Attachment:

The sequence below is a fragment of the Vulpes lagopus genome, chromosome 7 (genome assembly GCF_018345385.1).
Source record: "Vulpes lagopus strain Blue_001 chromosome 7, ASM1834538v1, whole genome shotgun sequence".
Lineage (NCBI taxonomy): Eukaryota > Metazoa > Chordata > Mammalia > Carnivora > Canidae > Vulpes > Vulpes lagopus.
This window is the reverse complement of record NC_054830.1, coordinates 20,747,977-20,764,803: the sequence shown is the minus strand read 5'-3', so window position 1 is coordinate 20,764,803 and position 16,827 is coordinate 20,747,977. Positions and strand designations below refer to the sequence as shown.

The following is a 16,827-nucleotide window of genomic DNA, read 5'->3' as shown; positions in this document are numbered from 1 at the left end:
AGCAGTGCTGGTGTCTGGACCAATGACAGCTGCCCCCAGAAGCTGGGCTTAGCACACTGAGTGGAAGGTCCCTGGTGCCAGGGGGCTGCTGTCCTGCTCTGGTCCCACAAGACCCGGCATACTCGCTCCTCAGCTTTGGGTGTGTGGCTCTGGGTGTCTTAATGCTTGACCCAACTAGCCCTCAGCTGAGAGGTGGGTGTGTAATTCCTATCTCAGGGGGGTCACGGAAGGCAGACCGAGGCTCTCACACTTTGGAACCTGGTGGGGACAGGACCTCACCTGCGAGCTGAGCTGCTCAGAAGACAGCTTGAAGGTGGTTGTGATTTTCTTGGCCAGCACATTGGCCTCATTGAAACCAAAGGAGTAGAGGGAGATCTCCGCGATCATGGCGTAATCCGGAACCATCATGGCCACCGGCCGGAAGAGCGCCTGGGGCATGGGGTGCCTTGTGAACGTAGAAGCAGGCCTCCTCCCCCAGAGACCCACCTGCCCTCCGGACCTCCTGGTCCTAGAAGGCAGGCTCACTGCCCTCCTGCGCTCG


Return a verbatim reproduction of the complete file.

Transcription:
The sequence below is a fragment of the Vulpes lagopus genome, chromosome 7 (genome assembly GCF_018345385.1).
Source record: "Vulpes lagopus strain Blue_001 chromosome 7, ASM1834538v1, whole genome shotgun sequence".
Lineage (NCBI taxonomy): Eukaryota > Metazoa > Chordata > Mammalia > Carnivora > Canidae > Vulpes > Vulpes lagopus.
This window is the reverse complement of record NC_054830.1, coordinates 20,747,977-20,764,803: the sequence shown is the minus strand read 5'-3', so window position 1 is coordinate 20,764,803 and position 16,827 is coordinate 20,747,977. Positions and strand designations below refer to the sequence as shown.

The following is a 16,827-nucleotide window of genomic DNA, read 5'->3' as shown; positions in this document are numbered from 1 at the left end:
AGCAGTGCTGGTGTCTGGACCAATGACAGCTGCCCCCAGAAGCTGGGCTTAGCACACTGAGTGGAAGGTCCCTGGTGCCAGGGGGCTGCTGTCCTGCTCTGGTCCCACAAGACCCGGCATACTCGCTCCTCAGCTTTGGGTGTGTGGCTCTGGGTGTCTTAATGCTTGACCCAACTAGCCCTCAGCTGAGAGGTGGGTGTGTAATTCCTATCTCAGGGGGGTCACGGAAGGCAGACCGAGGCTCTCACACTTTGGAACCTGGTGGGGACAGGACCTCACCTGCGAGCTGAGCTGCTCAGAAGACAGCTTGAAGGTGGTTGTGATTTTCTTGGCCAGCACATTGGCCTCATTGAAACCAAAGGAGTAGAGGGAGATCTCCGCGATCATGGCGTAATCCGGAACCATCATGGCCACCGGCCGGAAGAGCGCCTGGGGCATGGGGTGCCTTGTGAACGTAGAAGCAGGCCTCCTCCCCCAGAGACCCACCTGCCCTCCGGACCTCCTGGTCCTAGAAGGCAGGCTCACTGCCCTCCTGCGCTCG